Next, they created a task where mice had to locate a specific object. Older mice treated with THC performed to the same standard as young mice that had not been given the drug. A third test relating to partner recognition also showed THC led to improved memory in mature and older mice. “Together, these results reveal a profound, long-lasting improvement of cognitive performance resulting from a low dose of THC treatment in mature and old animals,” the scientists write.

Further research showed what might cause the improvement, with THC appearing to restore hippocampal gene transcription patterns—activity in the brain relating to memory and learning—to a similar state seen in young mice.

The team argues that while they do not yet know if these findings would be same in humans, it could lead to new treatments to prevent cognitive decline in older people: “Cannabis preparations and THC are used for medicinal purposes,” they write. “They have an excellent safety record and do not produce adverse side-effects when administered at a low dose to older individuals. Thus, chronic, low-dose treatment with THC or cannabis extracts could be a potential strategy to slow down or even to reverse cognitive decline in the elderly.”

Zameel Cader, associate professor in clinical neurosciences at Oxford University, is involved in the institution’s $13 million cannabis research project. Commenting on the Nature Medicine study, he tells Newsweek the paper is “very interesting on a number of levels.”

“First of all there’s clearly growing interest in the potential therapeutic role of cannabinoids and in this particular case THC on various human conditions,” he says. “This paper is addressing a possible role for that compound in memory and cognition, which is relevant to disorders such as Alzheimer’s and other dementias.”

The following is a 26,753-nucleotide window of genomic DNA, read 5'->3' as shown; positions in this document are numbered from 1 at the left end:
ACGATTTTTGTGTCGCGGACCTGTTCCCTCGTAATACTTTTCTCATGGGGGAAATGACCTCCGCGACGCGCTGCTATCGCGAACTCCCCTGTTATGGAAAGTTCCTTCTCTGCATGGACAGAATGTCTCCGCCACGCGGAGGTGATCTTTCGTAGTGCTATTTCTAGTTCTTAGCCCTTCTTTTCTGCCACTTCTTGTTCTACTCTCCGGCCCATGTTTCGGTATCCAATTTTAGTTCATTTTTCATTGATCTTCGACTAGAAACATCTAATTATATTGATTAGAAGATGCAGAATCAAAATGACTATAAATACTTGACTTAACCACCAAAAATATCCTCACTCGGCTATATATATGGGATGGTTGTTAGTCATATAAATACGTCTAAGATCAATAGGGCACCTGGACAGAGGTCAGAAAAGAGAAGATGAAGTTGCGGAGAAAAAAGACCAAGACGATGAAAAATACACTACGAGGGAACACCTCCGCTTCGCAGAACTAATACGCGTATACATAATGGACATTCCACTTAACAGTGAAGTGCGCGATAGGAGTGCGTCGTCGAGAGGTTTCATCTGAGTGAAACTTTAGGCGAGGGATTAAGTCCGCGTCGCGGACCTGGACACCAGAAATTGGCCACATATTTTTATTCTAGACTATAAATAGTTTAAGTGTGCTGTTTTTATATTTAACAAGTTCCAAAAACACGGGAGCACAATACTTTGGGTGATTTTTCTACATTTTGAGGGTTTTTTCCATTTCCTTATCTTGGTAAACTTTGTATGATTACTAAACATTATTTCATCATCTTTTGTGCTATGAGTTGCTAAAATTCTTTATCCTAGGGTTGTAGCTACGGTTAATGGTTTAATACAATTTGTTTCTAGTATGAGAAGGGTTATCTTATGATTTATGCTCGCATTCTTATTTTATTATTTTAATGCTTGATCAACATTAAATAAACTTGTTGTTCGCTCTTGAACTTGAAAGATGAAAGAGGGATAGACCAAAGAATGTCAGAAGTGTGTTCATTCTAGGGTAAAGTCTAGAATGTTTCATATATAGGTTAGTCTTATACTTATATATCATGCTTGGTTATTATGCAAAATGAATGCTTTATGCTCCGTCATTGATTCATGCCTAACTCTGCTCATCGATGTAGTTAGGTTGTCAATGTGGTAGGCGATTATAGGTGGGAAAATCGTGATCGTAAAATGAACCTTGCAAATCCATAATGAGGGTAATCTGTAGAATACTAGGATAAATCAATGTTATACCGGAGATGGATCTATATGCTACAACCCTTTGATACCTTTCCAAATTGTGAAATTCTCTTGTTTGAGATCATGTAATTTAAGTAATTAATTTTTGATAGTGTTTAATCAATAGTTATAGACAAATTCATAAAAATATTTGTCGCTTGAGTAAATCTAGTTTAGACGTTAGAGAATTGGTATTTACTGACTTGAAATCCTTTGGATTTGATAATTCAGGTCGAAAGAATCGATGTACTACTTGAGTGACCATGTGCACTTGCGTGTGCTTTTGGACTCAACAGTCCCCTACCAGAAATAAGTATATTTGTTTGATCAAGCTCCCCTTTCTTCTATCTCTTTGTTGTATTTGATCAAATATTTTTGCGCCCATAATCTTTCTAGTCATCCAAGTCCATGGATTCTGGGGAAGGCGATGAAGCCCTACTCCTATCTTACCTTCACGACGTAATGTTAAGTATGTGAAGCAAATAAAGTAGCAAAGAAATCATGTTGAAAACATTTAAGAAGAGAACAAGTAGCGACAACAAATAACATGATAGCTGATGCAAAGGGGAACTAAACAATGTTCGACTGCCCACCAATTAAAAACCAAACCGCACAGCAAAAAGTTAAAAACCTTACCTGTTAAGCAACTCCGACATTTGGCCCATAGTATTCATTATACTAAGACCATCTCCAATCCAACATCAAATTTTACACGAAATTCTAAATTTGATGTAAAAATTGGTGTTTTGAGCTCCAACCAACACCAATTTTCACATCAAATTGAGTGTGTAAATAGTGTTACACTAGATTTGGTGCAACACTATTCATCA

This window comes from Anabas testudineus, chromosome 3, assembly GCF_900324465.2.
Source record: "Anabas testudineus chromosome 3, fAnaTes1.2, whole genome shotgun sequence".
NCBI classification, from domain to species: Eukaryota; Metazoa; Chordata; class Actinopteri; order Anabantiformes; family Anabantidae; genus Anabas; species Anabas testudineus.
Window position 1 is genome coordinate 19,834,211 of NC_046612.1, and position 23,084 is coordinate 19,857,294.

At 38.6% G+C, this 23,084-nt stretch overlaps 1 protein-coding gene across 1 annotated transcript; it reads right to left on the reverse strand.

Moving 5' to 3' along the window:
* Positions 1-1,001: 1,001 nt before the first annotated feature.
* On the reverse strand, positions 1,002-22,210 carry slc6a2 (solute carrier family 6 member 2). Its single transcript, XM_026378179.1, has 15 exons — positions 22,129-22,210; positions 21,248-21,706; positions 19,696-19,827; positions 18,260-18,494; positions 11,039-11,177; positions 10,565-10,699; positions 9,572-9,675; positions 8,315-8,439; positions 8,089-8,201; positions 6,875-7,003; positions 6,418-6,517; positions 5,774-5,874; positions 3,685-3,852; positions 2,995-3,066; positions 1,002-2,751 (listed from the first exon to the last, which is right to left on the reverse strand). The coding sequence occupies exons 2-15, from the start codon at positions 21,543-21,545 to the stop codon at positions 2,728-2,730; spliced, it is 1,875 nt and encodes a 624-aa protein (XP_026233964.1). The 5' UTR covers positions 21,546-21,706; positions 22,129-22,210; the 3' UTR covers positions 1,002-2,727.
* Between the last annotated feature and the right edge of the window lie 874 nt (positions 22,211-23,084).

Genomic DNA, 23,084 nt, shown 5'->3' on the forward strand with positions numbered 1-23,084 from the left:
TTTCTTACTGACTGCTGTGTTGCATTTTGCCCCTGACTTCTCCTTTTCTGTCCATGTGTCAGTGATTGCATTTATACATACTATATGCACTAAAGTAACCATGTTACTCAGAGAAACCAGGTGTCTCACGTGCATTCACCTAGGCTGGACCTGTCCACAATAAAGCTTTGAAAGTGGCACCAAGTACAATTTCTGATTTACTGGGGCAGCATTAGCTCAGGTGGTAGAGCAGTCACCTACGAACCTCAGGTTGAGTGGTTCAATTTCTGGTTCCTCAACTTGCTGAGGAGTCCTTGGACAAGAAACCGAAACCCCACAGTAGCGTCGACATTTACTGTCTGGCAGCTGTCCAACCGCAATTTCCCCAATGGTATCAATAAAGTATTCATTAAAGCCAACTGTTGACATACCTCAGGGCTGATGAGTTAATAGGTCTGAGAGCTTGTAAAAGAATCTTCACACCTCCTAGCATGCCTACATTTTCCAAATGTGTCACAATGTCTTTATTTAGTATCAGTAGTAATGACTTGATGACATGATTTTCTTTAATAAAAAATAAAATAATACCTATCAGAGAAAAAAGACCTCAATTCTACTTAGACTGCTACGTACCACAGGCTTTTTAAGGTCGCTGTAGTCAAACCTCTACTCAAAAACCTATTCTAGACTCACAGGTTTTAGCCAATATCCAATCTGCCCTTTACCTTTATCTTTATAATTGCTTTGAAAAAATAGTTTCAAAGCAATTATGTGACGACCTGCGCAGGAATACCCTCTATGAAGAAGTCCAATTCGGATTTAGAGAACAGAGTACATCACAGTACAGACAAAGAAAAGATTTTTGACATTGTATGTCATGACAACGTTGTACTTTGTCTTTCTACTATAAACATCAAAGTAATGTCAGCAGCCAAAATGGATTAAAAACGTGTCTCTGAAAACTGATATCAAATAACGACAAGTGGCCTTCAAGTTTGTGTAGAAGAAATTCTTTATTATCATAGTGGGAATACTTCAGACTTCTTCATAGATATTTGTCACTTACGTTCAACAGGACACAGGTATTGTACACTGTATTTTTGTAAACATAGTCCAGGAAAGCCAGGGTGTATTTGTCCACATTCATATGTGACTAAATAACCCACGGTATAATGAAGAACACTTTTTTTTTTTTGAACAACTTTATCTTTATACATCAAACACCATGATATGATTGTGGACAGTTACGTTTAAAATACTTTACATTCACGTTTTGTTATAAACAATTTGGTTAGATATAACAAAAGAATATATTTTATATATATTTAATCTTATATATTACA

He said that while it is important to remember the study was carried out on mouse models, the differences in the effect of the drug on younger animals versus older animals tells us a lot about our understanding of the differences between old and young brains.

Moving this research forward, however, will be problematic: “Testing in humans is going to be difficult. This is a challenge faced by anyone wanting to develop a therapy for a human disorder such as dementia. Human lifespan is very extensive. So the question would be, when would be the most appropriate time to give these kinds of medications? Over what period of time do you need to evaluate the effects? In humans it could be years before an effect is noticed.”

“Finally, there is the issue surrounding safety. With a cannabinoid like THC, which does have adverse effects in certain individuals, there would be worries about the chronic dosing of this kind of medicine. We would need to assess the safety first before going into seeing whether it would improve cognition."
Great article.....wait, what?....oh, great article.....oh, damn...what were we talking about...oh, great article....LOL
 

momofthegoons

Vapor Accessory Addict
Staff member
Cannabis could cure dementia, says joint Israeli-German study

(JNS.org) A joint Israeli-German study has found that the primary psychoactive compound in the cannabis plant, tetrahydrocannabinol (THC), may offer a cure for dementia.

Medical cannabis at Israel’s third annual CannaTech conference in March 2017. Credit: Adam Abrams.


Medical cannabis at Israel’s third annual CannaTech conference in March 2017. Credit: Adam Abrams.

The study, conducted by scientists at Germany’s University of Bonn and Israel’s Hebrew University of Jerusalem, discovered that THC improves cognitive functioning and memory performance when administered in small controlled doses in old mice.

The study also discovered that administering THC created an increased number of links between nerve cells in the brain, a crucial prerequisite for learning.

The findings may contribute to the development of new treatments for human cognitive disorders, most notably dementia.

“The treatment completely reversed the loss of performance in the old animals,” said Prof. Andreas Zimmer of Bonn University’s Institute of Molecular Psychiatry.